Dementia-Friendly Day experience at the Art Gallery of Hamilton January 23

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Published January 18, 2024 at 8:58 pm

The Art Gallery of Hamilton has been championing the cause of people living with dementia and their families for many years and with January being Alzheimer’s Awareness Month in Canada there’s no better time for programs like Dementia-Friendly Day, happening this Tuesday at the gallery.

On the third Tuesday of every month (or fourth, in the case of January 23), the gallery reduces sound levels and sensory stimulation from exhibition media and group tours to provide a more relaxed visit.

“Everyone is welcome during public hours, but we know that the noise and bustle of public hours can be over stimulating for some visitors,” the AGH said on their website.

Dementia-Friendly Days is a drop-in, self-directed experience for people living with dementia and their friends and families and others who would benefit from a more relaxed, supported visit.

Program staff will be on hand to help with navigation and accessibility as requested, along with opportunities to engage with the art on display through conversation and hands-on resources.

People living with dementia can visit on their own or with a guest and all levels of ability are welcomed.

Other 2024 dates for the program this winter and spring are February 20, March 19, April 16, May 21 and June 18.

“We know that awareness, inclusion and empowerment are essential to the wellbeing of people with dementia and their loved ones, and we have been privileged to participate in making this a pillar of our programming,” said Laurie Kilgour-Walsh, the Wellness Lead at the AGH.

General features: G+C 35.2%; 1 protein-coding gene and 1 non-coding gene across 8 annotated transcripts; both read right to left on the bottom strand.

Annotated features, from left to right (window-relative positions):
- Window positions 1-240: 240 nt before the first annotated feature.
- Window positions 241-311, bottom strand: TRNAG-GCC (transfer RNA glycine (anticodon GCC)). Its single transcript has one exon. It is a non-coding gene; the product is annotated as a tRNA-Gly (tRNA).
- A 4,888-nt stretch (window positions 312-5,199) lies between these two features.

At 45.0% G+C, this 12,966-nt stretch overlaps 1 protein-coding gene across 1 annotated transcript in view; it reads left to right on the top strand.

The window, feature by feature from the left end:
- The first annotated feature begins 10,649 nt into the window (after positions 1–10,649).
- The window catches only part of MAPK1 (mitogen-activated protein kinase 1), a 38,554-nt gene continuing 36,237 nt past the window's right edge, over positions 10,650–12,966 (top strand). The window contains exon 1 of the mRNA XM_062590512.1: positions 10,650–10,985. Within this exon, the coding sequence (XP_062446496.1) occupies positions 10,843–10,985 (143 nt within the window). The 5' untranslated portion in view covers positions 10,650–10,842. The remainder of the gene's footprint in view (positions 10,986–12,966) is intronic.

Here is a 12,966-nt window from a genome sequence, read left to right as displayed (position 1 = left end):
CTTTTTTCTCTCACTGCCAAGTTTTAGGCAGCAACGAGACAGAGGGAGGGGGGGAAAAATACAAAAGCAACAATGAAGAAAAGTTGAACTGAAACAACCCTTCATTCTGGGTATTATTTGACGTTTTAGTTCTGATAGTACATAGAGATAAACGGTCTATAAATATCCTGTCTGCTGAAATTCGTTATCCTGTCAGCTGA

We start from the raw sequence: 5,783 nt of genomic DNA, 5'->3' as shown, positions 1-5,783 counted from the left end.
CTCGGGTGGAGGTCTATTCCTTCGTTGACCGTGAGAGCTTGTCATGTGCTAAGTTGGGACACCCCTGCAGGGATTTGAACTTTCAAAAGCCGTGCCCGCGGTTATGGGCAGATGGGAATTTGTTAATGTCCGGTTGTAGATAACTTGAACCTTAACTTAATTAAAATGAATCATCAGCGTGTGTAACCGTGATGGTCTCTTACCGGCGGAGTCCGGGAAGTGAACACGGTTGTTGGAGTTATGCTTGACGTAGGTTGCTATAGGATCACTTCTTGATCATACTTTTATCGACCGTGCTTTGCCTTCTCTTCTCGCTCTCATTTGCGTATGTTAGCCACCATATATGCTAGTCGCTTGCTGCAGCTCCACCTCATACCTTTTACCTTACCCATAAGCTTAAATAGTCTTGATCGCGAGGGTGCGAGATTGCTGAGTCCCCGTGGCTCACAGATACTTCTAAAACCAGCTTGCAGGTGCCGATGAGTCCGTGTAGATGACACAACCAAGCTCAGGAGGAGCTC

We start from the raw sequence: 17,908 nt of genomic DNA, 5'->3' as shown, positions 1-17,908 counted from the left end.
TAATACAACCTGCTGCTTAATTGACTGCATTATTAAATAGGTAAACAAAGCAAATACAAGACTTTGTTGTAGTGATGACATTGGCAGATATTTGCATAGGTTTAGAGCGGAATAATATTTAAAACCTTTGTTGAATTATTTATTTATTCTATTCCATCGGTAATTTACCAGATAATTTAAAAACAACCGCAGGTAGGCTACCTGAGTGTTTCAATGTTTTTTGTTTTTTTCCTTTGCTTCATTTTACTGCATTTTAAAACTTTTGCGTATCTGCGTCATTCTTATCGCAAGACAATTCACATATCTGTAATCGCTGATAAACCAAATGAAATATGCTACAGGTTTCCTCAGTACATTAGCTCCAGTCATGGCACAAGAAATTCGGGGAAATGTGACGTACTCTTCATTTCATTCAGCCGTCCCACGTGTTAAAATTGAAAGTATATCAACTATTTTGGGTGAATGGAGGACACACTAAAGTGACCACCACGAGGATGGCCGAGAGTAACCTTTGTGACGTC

The gallery aims to raise awareness and challenge the stigma surrounding Alzheimer’s and dementia, especially during January.

 

“As our communities age, we see the impact of dementia and the stigma that surrounds it becoming ever more widespread in Canada,” she added. “We know that awareness, inclusion and empowerment are essential to the wellbeing of people with dementia and their loved ones, and we have been privileged to participate in making this a pillar of our programming.”

Studies have shown that experiences with art and culture facilitate experiences for participants no matter their level of subject knowledge, abilities, or circumstances. As an art gallery, the AGH uses experiences with works of art, but gallery staff also know that all kinds of experiences can be facilitated through many different cultural and social experiences.

“Art and culture can help you to see things in a new way. They can open you to new experiences, emotions, interpretations, and even recollections of past experiences,” Kilgour-Walsh said. “They can take you out of the everyday. When these experiences are shared, they become even more enjoyable.”

Essential to social experiences is communication, though this can happen in many different ways, regardless of ability – with words, gestures, body language, art-making, and writing. Art can remove barriers that are caused by changes in language or speaking abilities.

To learn more about programs at the AGH for those living with dementia, visit www.artgalleryofhamilton.com for more information, or email [email protected].

To register a loved one living with early stage dementia for the Artful Moments winter sessions visit https://www.artgalleryofhamilton.com/program/am-memory-care-wintersessions/.

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